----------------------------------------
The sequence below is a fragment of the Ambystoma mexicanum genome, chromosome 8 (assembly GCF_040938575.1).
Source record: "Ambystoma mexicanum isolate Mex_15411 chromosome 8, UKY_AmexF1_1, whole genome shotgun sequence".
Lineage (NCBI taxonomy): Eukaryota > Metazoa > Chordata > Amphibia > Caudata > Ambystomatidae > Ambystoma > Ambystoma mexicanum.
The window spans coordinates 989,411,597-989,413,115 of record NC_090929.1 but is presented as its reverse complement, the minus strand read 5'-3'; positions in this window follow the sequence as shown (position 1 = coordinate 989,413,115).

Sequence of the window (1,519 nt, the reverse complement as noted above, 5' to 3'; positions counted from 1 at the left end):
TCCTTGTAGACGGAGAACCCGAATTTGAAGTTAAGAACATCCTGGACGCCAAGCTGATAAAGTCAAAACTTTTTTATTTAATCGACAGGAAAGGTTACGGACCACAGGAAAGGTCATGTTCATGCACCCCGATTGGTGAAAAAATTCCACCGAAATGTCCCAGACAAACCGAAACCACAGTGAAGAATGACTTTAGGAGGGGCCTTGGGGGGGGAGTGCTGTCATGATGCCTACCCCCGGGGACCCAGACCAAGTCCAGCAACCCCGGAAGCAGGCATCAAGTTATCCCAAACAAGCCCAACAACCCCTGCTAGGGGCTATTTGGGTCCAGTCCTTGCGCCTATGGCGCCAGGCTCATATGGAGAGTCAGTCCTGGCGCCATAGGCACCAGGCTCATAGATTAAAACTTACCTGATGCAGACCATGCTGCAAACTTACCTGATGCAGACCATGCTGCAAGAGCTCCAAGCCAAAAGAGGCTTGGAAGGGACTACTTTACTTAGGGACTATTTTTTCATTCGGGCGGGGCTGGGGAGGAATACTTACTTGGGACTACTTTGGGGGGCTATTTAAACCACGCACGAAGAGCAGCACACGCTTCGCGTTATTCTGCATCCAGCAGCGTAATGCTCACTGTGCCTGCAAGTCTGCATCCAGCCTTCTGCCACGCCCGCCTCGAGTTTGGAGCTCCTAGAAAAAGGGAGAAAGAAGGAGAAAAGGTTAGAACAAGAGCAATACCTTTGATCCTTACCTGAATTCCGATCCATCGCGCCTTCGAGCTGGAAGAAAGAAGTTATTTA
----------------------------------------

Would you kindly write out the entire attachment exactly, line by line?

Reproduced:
The sequence below is a fragment of the Ambystoma mexicanum genome, chromosome 8 (assembly GCF_040938575.1).
Source record: "Ambystoma mexicanum isolate Mex_15411 chromosome 8, UKY_AmexF1_1, whole genome shotgun sequence".
Lineage (NCBI taxonomy): Eukaryota > Metazoa > Chordata > Amphibia > Caudata > Ambystomatidae > Ambystoma > Ambystoma mexicanum.
The window spans coordinates 989,411,597-989,413,115 of record NC_090929.1 but is presented as its reverse complement, the minus strand read 5'-3'; positions in this window follow the sequence as shown (position 1 = coordinate 989,413,115).

Sequence of the window (1,519 nt, the reverse complement as noted above, 5' to 3'; positions counted from 1 at the left end):
TCCTTGTAGACGGAGAACCCGAATTTGAAGTTAAGAACATCCTGGACGCCAAGCTGATAAAGTCAAAACTTTTTTATTTAATCGACAGGAAAGGTTACGGACCACAGGAAAGGTCATGTTCATGCACCCCGATTGGTGAAAAAATTCCACCGAAATGTCCCAGACAAACCGAAACCACAGTGAAGAATGACTTTAGGAGGGGCCTTGGGGGGGGAGTGCTGTCATGATGCCTACCCCCGGGGACCCAGACCAAGTCCAGCAACCCCGGAAGCAGGCATCAAGTTATCCCAAACAAGCCCAACAACCCCTGCTAGGGGCTATTTGGGTCCAGTCCTTGCGCCTATGGCGCCAGGCTCATATGGAGAGTCAGTCCTGGCGCCATAGGCACCAGGCTCATAGATTAAAACTTACCTGATGCAGACCATGCTGCAAACTTACCTGATGCAGACCATGCTGCAAGAGCTCCAAGCCAAAAGAGGCTTGGAAGGGACTACTTTACTTAGGGACTATTTTTTCATTCGGGCGGGGCTGGGGAGGAATACTTACTTGGGACTACTTTGGGGGGCTATTTAAACCACGCACGAAGAGCAGCACACGCTTCGCGTTATTCTGCATCCAGCAGCGTAATGCTCACTGTGCCTGCAAGTCTGCATCCAGCCTTCTGCCACGCCCGCCTCGAGTTTGGAGCTCCTAGAAAAAGGGAGAAAGAAGGAGAAAAGGTTAGAACAAGAGCAATACCTTTGATCCTTACCTGAATTCCGATCCATCGCGCCTTCGAGCTGGAAGAAAGAAGTTATTTA